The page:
NYCC: Wrath of Con

This review could be alternately titled: Why I am never going to a convention ever again.

Where's Waldo?

Before I talk about the hot mess known as The New York City Comic Con, I’ll preface this by saying I have never been to a convention before.I went in with no preconception of whether I’d hate it or not.

Now I can say with sufficient knowledge that the experience was offensive mentally, spiritually…olfactory.

“You’ll have fun,” my BFF, the Queen of Lies, tells me “It’s a place where you can go and revel in your geekdom with other geeks.”

“Have you not known me for the past 14 years?” I reply “You know how much I loathe human interaction.”

But she went to PAX East earlier this year and seemed to have an enviably good time, so I decided to go.

I should have turned back as soon as I saw the lines of people snaking around the Jacob Javitz Center. Or the clusterfuck that was the entrance hallway. I had to ask 5 different people where the press pass was, and they gave me 5 equally vague answers. A room number without directions in an area that massive is not a good answer. I finally got to the pressroom of course, after I stopped a girl with a press pass and asked her for directions.

So I finally get my pass and venture in. The entire floor was packed so tightly I felt constantly buffeted against a sea of nerds, all pushing and shoving to stuff themselves into different booths. Wave upon wave of soft moist bodies, where I was constantly downwind of something that reeked of meat left to rot in the sun. I’m also shorter than about 80% of the people there, so my view was often the back of someone’s head.

That, combined with the ambient noise, created some sort of horrible sensory overload.

At one point I was so overwhelmed, I tried to find a place to sit among the hellish sulfur pits known as the exhibition floor. There was some breathing room near the Rockstar Games booth, where I backed up against a partition that displayed the new Red Dead Redemption DLC. I slid down John Marston’s necrotic zombie face, tried to sit and eat my raisinets in peace.

This was not to be. I was then subjected to a photo session by a cosplay couple and a semi circle of eager photographers. They decided to pose right where I was sitting, so close I could of headbutted the guy in the junk.

But that’s not really an issue. Some of the cosplay was impressive…others not so much. If you want to dress up as Naruto or Silk Spectre, that’s your business…just don’t do it next to me.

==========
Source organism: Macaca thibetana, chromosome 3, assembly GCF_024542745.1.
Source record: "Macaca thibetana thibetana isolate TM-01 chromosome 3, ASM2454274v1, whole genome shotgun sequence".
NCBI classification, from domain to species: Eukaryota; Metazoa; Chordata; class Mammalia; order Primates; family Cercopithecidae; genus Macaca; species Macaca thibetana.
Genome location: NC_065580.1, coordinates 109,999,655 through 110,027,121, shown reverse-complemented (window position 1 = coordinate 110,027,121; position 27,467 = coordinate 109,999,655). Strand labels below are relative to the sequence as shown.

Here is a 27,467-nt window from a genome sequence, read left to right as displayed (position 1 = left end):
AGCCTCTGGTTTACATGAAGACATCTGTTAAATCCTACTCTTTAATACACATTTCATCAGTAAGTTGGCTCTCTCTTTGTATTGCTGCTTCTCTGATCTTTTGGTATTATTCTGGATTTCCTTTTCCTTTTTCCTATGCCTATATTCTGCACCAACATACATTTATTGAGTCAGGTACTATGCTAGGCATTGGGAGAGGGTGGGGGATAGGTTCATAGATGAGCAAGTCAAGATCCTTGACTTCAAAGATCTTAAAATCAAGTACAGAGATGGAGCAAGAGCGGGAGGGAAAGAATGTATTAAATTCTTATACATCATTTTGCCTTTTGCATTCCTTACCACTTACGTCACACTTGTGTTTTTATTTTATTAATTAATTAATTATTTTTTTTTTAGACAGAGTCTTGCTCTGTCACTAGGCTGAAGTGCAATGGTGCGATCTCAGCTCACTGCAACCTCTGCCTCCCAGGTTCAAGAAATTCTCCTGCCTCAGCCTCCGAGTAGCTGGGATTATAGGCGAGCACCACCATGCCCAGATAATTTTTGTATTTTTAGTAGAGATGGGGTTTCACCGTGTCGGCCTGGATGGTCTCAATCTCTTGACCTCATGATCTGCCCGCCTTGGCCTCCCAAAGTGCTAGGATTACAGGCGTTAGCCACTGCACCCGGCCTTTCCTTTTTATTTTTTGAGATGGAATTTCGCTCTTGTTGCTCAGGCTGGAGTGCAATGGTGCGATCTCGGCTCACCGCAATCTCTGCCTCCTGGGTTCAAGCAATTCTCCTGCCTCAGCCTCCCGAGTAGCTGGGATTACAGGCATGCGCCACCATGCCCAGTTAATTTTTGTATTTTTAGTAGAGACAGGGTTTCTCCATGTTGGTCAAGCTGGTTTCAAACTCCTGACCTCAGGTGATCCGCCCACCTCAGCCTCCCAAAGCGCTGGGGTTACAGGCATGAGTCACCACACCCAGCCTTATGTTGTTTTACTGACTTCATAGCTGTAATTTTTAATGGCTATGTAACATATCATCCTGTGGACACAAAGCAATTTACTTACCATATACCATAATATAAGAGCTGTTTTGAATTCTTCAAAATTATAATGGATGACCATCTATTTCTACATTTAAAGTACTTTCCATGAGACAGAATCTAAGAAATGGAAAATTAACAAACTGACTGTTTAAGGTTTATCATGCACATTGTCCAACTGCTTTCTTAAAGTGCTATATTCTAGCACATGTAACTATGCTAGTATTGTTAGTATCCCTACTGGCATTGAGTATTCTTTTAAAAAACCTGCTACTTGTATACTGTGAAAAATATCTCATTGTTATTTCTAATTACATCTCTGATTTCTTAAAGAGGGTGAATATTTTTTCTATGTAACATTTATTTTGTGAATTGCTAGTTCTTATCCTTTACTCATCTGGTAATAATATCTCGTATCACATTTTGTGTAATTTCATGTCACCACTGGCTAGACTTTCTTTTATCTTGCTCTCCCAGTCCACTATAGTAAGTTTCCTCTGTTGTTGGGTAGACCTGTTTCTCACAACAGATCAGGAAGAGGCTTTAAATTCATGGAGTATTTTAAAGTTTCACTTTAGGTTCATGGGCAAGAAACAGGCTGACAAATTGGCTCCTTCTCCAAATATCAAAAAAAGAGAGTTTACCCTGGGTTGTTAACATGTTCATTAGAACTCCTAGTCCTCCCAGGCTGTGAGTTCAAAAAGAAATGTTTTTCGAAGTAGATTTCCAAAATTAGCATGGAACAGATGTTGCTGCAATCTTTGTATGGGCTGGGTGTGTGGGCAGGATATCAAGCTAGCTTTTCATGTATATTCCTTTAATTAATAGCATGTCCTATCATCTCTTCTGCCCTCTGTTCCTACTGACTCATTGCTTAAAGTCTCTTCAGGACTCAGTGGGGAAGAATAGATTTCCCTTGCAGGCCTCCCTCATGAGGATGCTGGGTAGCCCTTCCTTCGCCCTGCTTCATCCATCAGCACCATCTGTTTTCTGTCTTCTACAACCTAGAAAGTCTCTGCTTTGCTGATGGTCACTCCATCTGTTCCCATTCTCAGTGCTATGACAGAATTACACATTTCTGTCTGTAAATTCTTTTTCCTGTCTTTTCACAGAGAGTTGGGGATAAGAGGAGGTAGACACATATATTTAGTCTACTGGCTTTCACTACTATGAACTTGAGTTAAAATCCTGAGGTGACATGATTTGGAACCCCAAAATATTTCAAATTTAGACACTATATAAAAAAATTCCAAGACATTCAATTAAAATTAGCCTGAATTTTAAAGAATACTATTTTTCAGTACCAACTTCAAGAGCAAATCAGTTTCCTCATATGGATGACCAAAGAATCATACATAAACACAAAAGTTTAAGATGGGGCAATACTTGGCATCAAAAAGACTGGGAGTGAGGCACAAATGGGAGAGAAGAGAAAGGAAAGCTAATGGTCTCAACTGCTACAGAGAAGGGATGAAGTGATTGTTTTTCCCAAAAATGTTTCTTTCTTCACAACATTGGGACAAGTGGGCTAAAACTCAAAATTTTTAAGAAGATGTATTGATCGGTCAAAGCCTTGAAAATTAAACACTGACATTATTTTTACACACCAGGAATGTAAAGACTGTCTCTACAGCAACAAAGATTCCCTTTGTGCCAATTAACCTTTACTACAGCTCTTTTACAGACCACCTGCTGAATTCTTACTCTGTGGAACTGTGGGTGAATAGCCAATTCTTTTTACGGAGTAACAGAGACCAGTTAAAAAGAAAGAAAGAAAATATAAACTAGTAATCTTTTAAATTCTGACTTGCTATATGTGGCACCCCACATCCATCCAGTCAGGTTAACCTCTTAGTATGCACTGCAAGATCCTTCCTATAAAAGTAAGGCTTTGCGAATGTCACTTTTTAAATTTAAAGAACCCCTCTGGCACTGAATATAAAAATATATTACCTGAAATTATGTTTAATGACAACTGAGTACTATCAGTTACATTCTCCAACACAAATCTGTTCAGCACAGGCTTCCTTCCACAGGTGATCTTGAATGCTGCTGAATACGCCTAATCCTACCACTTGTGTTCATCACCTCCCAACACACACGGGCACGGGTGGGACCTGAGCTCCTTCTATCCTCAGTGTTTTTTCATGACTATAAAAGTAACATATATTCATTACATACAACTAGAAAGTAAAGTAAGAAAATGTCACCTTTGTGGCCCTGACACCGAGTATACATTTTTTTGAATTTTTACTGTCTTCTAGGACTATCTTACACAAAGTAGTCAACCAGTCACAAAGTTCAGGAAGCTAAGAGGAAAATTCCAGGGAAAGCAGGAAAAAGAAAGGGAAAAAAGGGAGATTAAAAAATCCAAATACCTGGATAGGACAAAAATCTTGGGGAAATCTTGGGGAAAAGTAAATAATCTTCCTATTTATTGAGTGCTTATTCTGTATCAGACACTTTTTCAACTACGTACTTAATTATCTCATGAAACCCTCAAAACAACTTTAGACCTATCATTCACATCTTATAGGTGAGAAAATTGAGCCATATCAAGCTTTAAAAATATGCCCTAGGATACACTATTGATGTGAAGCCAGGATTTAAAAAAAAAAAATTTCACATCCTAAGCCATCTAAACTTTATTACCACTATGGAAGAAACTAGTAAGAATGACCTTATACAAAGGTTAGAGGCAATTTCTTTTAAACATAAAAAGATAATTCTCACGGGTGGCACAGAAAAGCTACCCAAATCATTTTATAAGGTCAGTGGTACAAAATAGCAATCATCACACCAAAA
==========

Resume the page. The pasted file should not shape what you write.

But I digress. My issue is with NYCC, which was oversold and understaffed with a generally shitty layout. Example: There was an Intel pavilion that drowned out all other sound, strategically placed near the D&D gaming tables where Ravenloft and 4th edition was played amid the chaos.

Or the epic quest to find batteries when my camera died during a photo op with Chewbacca. First I had to find a staffer to ask if they knew where to find batteries. After 4 tries, one said there might be some at the newsstand. Then to find this elusive newsstand, because obviously the person I asked had no idea where it was. Why should he?

I could continue. Tell tales of gridlocked autograph lines, or the overpriced food, or the maps that made me lost for most of the day. I think you get the idea.

I’ll stay home next year.

Posted on October 12, 2010 at 20:56 by Adrienne Ryan · Permalink
In: Events · Tagged with: ,

One Response

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  1. Written by el fro
    on 2010-10-13 at 01:27

    This year’s NYCC was especially overwhelming and packed beyond reason. I’m a convention pro, and I was ready to turn homicidal. For someone who’s never been to a convention before, going to this year’s NYCC as their first con would be like deciding to learn to swim by leaping from the top deck of an ocean liner into the middle of an ocean during a Cat5 hurricane.

    I recommend small, hotel-based conventions to start with. There IS something enjoyable about a convention; there really aren’t that many opportunities to hang out with people that will like the same sort of stuff that you do as much as you do. The downside, as you pointed out, will be the crowds. I tend to not like convention-center con’s because of their sheer numbers (although Otakon, a Baltimore-based anime convention, is probably the best of that sort out there).

    All this is to say, it’s not really fair to condemn all of conventiondom because of this one convention, as this one really was at the extreme end of the spectrum, not to mention problematic.


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